Anette or Annette is peculiar in that two examples of the statue have slightly different names. The first image is of Anette in the city park Borås, Sweden. The second image, Annette, is on the grounds of the church in Rudkøbing, Denmark. I could not find information about the model for this statue. Where I live, in the US, it probably would not be acceptable to have a statue of a nude girl on the grounds of a church.

Kjeld Moseholm – Barn på Gungbräda (1992)

Barn på Gungbräda (Children on a Seesaw) is also in the city park Borås, Sweden. Moseholm sculpted many female nudes, but sometimes made statue pairs with both a boy and a girl, as in Barn på Gungbräda.

Kjeld Moseholm – Børn (1976)

The statues pair titled Børn (Children) is on display by the Nordea Bank in Assens, Denmark.

Kjeld Moseholm – Kommunikation (1989)

Most of the Moseholm girl statues I found are nudes, but the next one is an exception. The group includes a boy wearing shorts, a girl wearing a short dress, and a pigeon. The girl is writing; the boy is reading, and the pigeon may be a carrier pigeon. The group is titled Kommunikation (Communication), and is at the Post Office in Ringe, Denmark.

Kjeld Moseholm – Siddende Pige (1988)

Sitting Girl, aka Siddende Pige, aka Fille Sur Une Chaise is another popular statue with a simple pose. The first photo shows this statue in the garden behind the Slagelse, Denmark library. The next photo is of the statue in a public park in Monaco. The statue was installed in Monaco in 1981, and in Slagelse in 1988.

Kjeld Moseholm – Fille Sur Une Chaise (1981)

Public Sculpture of Girls in Hungary

László Marton – Little Princess (1) (1972)

Public sculpture of girls in Hungary (Magyar Republic) has something of a family-oriented perspective. Little Princess (Kiskirálylány) by László Marton is a statue of the sculptor’s oldest daughter, Évike. Marton said,

I modeled it after my own daughter; she was maybe six years old and playing in the garden. She dressed as a princess: laid a bathrobe on her shoulders and put a [paper] crown on her head. I managed to capture this moment and immediately felt that this was a successful work of art. Years later, the capital requested a statue from me. I immediately thought of the “Little Princess'” and luckily we managed to find the place where the statue feels good.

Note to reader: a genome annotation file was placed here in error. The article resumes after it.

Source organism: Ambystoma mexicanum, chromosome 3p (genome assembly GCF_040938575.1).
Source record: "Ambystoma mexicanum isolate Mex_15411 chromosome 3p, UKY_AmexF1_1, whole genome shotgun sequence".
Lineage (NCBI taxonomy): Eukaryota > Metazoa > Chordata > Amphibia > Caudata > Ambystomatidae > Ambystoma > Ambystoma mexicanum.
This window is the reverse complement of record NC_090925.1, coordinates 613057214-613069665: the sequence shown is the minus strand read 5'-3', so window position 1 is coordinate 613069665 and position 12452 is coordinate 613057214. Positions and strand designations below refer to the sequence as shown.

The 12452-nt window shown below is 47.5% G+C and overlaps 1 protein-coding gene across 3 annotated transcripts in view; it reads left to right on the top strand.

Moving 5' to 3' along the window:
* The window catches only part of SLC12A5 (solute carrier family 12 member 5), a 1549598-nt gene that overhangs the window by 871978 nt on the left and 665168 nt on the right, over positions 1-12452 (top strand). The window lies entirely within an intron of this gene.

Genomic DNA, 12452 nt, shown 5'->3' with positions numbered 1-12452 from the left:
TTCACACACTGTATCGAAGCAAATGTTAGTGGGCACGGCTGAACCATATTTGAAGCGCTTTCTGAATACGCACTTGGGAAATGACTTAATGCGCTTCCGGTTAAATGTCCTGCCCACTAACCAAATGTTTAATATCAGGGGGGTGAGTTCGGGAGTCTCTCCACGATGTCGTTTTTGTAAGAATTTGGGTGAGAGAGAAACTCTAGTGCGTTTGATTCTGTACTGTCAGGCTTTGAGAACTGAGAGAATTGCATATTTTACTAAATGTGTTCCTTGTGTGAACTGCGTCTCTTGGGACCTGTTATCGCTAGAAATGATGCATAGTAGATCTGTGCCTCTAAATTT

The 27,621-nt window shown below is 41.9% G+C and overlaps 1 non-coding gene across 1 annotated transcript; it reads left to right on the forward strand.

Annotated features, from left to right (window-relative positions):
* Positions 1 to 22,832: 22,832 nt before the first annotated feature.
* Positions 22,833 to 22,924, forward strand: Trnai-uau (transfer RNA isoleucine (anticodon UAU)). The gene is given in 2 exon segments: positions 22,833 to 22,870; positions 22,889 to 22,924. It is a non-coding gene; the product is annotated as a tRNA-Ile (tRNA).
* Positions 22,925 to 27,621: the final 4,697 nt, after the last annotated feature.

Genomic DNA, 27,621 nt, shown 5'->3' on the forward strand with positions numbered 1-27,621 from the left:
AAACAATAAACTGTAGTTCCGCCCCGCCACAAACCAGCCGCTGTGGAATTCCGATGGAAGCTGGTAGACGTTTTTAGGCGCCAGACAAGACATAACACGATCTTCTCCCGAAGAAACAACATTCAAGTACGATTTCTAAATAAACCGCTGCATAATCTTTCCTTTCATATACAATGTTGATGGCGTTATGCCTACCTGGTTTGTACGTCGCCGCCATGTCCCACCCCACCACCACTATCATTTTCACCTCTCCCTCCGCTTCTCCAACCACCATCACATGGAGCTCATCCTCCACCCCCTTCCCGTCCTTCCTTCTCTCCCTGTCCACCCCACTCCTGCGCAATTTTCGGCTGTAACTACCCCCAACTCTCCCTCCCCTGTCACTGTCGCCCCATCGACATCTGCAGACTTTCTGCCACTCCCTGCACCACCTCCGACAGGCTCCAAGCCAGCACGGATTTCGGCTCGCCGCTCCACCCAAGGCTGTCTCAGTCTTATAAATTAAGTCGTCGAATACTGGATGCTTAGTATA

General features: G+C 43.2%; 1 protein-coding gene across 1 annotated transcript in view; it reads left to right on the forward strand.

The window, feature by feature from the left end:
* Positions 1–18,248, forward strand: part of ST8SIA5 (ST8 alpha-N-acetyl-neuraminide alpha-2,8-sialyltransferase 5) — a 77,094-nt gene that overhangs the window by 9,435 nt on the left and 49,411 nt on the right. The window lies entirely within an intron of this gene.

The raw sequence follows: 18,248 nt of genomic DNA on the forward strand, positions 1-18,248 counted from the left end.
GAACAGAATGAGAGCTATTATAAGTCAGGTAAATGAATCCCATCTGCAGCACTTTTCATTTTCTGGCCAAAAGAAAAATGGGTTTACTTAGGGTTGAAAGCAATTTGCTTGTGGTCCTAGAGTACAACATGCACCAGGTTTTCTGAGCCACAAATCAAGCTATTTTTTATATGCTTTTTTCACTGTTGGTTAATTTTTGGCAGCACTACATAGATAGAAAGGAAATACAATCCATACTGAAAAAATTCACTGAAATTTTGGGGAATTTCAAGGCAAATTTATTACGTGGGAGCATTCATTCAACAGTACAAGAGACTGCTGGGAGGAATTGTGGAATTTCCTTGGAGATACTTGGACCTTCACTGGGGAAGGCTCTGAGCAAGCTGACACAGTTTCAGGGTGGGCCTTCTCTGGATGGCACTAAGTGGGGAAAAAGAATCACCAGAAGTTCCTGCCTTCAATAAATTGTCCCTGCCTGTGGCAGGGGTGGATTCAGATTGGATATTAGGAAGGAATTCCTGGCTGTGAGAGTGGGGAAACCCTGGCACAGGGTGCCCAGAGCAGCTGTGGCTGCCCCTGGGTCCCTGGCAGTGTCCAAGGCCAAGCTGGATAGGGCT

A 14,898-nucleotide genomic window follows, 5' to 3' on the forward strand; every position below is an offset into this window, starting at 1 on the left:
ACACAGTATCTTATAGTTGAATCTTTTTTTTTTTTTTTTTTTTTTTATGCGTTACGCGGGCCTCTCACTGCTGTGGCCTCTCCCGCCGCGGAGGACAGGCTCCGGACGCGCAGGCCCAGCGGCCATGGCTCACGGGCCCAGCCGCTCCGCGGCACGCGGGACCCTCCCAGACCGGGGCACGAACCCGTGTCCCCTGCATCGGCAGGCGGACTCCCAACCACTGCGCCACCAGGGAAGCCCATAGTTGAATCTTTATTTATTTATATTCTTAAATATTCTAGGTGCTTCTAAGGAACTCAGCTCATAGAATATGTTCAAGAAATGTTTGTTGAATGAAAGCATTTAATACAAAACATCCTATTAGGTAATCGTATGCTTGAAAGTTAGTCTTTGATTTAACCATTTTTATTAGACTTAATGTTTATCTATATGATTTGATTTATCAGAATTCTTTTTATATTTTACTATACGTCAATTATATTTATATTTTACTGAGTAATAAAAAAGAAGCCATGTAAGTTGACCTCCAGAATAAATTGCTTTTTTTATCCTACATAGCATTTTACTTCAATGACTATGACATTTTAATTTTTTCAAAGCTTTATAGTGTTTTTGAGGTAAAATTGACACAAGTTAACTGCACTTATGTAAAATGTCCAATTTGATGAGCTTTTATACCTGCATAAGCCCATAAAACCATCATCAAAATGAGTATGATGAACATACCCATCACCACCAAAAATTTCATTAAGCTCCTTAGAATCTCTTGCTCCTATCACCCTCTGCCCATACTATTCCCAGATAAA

László Marton – Little Princess (2) (1972)

Actually, there are several places in which this statue “feels good”. The original statuette is in the Hungarian National Gallery. The life-size copy shown in the photos here is on the Danube promenade in Budapest. Another copy is in the artist’s hometown of Tapolca, and yet another is in Japan, in front of the Tokyo Metropolitan Art Space cultural center’s concert hall.

Raffay Dávid – A Girl With Her Dog (1) (c2007)

The next statue, A Girl With Her Dog, is also in Budapest near Little Princess. A Girl With Her Dog was created by Raffay Dávid. Both of Raffay Dávid’s parents were sculptors, and Raffay has been sculpting since he was three years old. By the time he was 48 years old, in 2011, he was the father of five children. His affection for children seems to show in A Girl With Her Dog.

Raffay Dávid – A Girl With Her Dog (2) (c2007)

The next statue, Little Girl With Dog, is also a girl and dog, but I could not find out the name of the artist that created this piece. It stands in the city of Szeged.

Unknown Artist – Szeged Hungary Little Girl With Dog (unknown date)

The city of Esztergom is the site of the statue of children playing on a rail. I do not know the creator of this sculpture, nor could I find the title of the statue.

Unknown Artist – Esztergom, Hungary Children (unknown date)

Böjte Horváth István created War Memorial, the last sculpture in this article. It is a memorial to the veterans from Vácrátót who lost their lives in the two World Wars. Typical of Hungarian sculpture, it emphasizes the family. The wife, daughter, and infant child of the deceased veteran are shown, but the husband/father of them is missing.

Böjte Horváth István – Vácrátót War Memorial (2014)

Random Images: Emanuele Caroni

A reader shared this image presented in a Sotheby’s auction. Since Pip was more familiar with the use of mythological characters in art, I discovered that he had already given me the same lead a while back. You can see other angles to this sculpture using the link above.

Emanuele Caroni (b1826)  worked in Milan as the student of Vincenzo Vela and subsequently in Florence under Lorenzo Bartolini. He was politically involved in Italy’s 1848 struggle against the Austrians before settling permanently in Florence. The medium with which he showed exceptional skill was marble and a number of his works are now in prized collections. He combined the subject of a child with animals at least one other time in Triumph of Love over Force which depicts Cupid seated on a large, docile lion.

Emanuele Caroni – Leda and the Swan (1875)

In the Greek myth of Leda and the Swan, Zeus, in the form of that majestic bird, either rapes or seduces Leda, and she was impregnated with twins. It is common with classical painters to depict Leda in mid-coitus with the swan (one of the few examples of classic art where it was permitted to do so) or with her four children, usually with the broken eggshells of Zeus’s offspring. According to Pip, Caroni’s choice to depict Leda as a prepubescent girl with the swan between her legs was unusual for the time and seems mildly shocking today. But it isn’t exactly unprecedented to depict Greek and Roman mythic characters as children, complete with sexual subtext that most people of the time period would have been familiar with.